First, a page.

How to Potty Train Your Toddler in 3 Days

Potty training is a major milestone for every toddler and their parents. It’s pretty exciting to know that your little one is finally ready to leave diapers behind and use the toilet like a big kid. However, it can also be a challenging, frustrating, and messy process. 

The good news is that it is possible to make this process easier and faster for everyone involved. In fact, you can get it over and done within just three days! Wondering exactly how to make this happen? Well, this guide is going to show you how. 

Potty training your toddler in 3 days is based on a few simple principles: consistency, encouragement, and patience. Basically, it involves keeping your child naked or loosely clothed at home for three days and taking them to the toilet every 15 minutes or whenever they show signs of needing to go. While doing so, you also have to praise your toddler every time they use the toilet successfully. Also, avoid any negative reaction or punishment when your kiddo has an accident. 

Day 1: The Big Day 

This marks the beginning of the 3-day potty training experience. Here is how to go about it: 


Make sure you have everything ready on the first day to increase your chances for success. Here are some of the things you will need:

  • A potty chair or toilet seat that fits your child. Place it in the bathroom or in another convenient spot where your child can access it easily.
  • A lot of fluids for your child to drink throughout the day. You want your little one to pee as often as possible. 
  • Some snacks, stickers, treats, or toys for rewarding your child when they use the potty successfully. Anything that motivates your child will work. 
  • Some cleaning supplies for wiping up any accidents that may happen. Think paper towels, wipes, disinfectant spray, and so on.
  • Some loose-fitting pants or shorts for your child to wear. No underwear or diapers allowed.


Throughout the day, pay close attention to your child’s needs. Here are some things you should do:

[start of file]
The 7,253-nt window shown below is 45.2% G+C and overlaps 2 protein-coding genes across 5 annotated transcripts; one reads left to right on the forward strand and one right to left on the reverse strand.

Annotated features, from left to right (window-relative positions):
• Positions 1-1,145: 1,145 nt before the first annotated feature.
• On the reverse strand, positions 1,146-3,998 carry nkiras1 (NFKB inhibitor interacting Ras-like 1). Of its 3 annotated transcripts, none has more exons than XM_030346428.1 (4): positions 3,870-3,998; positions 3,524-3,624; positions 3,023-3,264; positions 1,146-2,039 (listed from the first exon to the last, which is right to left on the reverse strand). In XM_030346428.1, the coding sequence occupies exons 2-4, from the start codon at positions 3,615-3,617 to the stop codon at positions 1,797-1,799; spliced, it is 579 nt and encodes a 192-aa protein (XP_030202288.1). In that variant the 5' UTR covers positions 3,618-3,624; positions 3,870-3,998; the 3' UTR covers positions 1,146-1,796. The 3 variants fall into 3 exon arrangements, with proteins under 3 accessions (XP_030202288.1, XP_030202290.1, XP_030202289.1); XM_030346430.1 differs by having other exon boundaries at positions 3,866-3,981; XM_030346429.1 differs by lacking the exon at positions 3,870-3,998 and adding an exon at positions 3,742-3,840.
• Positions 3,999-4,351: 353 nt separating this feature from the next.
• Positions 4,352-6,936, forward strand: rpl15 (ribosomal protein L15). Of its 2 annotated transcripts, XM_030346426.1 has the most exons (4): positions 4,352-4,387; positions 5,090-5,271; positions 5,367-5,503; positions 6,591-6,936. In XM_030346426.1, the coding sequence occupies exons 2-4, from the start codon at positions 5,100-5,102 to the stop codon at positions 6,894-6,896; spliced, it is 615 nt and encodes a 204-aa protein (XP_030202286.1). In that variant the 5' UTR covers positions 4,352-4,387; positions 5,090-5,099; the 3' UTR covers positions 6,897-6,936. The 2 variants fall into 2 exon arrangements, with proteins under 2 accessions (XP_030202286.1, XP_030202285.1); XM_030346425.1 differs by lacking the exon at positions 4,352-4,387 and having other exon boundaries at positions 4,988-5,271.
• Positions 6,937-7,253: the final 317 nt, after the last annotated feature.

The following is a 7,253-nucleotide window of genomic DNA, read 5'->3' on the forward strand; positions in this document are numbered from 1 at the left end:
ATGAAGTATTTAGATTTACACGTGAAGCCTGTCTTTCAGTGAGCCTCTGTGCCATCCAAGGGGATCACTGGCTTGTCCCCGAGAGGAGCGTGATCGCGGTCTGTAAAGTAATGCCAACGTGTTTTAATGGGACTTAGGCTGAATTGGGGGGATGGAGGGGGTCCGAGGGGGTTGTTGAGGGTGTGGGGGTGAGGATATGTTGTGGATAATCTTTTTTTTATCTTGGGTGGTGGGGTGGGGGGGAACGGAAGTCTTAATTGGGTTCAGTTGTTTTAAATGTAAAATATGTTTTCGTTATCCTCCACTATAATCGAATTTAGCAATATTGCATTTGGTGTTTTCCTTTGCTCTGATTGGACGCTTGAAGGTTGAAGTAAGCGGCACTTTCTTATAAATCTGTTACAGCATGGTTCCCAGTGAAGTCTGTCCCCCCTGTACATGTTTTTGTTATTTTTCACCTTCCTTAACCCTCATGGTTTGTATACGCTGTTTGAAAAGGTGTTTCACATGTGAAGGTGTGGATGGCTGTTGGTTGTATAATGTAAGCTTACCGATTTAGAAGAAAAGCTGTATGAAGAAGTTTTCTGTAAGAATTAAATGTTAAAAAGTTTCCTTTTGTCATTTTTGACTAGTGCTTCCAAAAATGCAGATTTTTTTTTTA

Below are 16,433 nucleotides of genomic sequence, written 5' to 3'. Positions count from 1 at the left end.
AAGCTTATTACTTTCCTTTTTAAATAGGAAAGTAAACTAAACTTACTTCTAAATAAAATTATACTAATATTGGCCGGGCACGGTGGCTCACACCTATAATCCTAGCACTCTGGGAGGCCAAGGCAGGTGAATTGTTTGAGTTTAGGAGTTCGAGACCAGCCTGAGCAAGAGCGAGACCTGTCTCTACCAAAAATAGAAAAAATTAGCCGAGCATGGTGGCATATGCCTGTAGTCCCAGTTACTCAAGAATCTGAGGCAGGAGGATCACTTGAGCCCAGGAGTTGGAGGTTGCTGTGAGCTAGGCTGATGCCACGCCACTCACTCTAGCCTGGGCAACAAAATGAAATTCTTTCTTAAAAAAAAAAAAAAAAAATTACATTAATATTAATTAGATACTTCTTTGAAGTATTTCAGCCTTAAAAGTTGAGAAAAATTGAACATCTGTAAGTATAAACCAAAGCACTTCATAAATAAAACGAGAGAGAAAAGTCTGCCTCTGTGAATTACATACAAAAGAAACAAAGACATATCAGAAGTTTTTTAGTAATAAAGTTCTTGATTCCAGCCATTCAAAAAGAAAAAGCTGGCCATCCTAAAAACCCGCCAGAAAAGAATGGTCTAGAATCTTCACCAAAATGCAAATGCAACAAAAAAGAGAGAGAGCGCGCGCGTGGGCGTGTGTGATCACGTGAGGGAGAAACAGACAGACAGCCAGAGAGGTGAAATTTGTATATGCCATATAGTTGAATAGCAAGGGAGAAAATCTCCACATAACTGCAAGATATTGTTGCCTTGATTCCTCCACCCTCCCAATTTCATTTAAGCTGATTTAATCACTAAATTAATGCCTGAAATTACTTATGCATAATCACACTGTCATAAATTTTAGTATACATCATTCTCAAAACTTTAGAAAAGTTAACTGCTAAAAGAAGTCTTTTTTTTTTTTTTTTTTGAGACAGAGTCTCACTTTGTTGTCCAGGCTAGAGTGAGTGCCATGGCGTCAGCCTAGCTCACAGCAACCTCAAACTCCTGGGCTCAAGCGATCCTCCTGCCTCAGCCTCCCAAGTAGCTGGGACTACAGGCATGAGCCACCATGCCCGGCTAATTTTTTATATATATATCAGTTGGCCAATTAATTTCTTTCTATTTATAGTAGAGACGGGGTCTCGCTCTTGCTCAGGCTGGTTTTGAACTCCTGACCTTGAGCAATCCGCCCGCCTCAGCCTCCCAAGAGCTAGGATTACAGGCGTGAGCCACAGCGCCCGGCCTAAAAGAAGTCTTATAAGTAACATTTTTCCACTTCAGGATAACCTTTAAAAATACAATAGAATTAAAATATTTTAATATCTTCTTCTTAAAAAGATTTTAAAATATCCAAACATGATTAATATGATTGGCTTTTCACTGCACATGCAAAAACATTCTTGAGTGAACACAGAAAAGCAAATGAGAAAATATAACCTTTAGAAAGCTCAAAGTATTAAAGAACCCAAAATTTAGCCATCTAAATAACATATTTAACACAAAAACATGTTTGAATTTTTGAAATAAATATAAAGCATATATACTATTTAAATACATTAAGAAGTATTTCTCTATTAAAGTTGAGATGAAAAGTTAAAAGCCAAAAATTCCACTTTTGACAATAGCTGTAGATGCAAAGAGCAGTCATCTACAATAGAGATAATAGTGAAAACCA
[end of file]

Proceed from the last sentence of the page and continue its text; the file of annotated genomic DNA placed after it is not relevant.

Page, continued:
• Explain to your child what potty training is and why it is important. Tell them that they are a big kid now and they can use the toilet like big kids do
  • Keep your child naked or loosely clothed at home so they can feel when they need to go and avoid any barriers that may slow them down
  • Take your child to the potty every 15 minutes or whenever they show signs of needing to go. Help them sit on the potty and wait for a few minutes. If nothing happens, praise them for trying and take them back later.
  • Celebrate every time your child uses the potty successfully. Tell them how proud you are of them and how well they are doing.
  • Do not scold or punish your child if they have an accident. Accidents are normal and expected on the first day. Just clean up calmly and remind them to use the potty next time.


At the end of the first day, ask yourself these questions: 

  • How often does your child use the potty successfully compared to having accidents? Has your little one improved as the day goes on?
  • How does your child react to using the potty? Are they excited, nervous, or indifferent? Do they resist or cooperate with you?
  • How do you feel about the process? Are you confident, stressed, or frustrated? Do you need more support or guidance?

Based on your answers, adjust your tactics and make improvements for the next day. 

Day 2: Building Confidence

The second day is all about helping your child become more confident and consistent. Here is how to do it: 


You will need the same materials and equipment that you had on the first day. Consider also getting some extra underwear and pants in case of accidents. Also have ready the same rewards that you used to motivate your child before. 

Try to keep the environment and schedule as it was on the first day. On the second day, you can also introduce some more activities that are compatible with potty training. For example, you can play games that involve running to the potty, read books about potty training, or go for a short walk with a portable potty.


  • Start the day by reminding your child about your potty training experience the day before. Don’t forget to praise them for their success on the first day and encourage them to do even better today.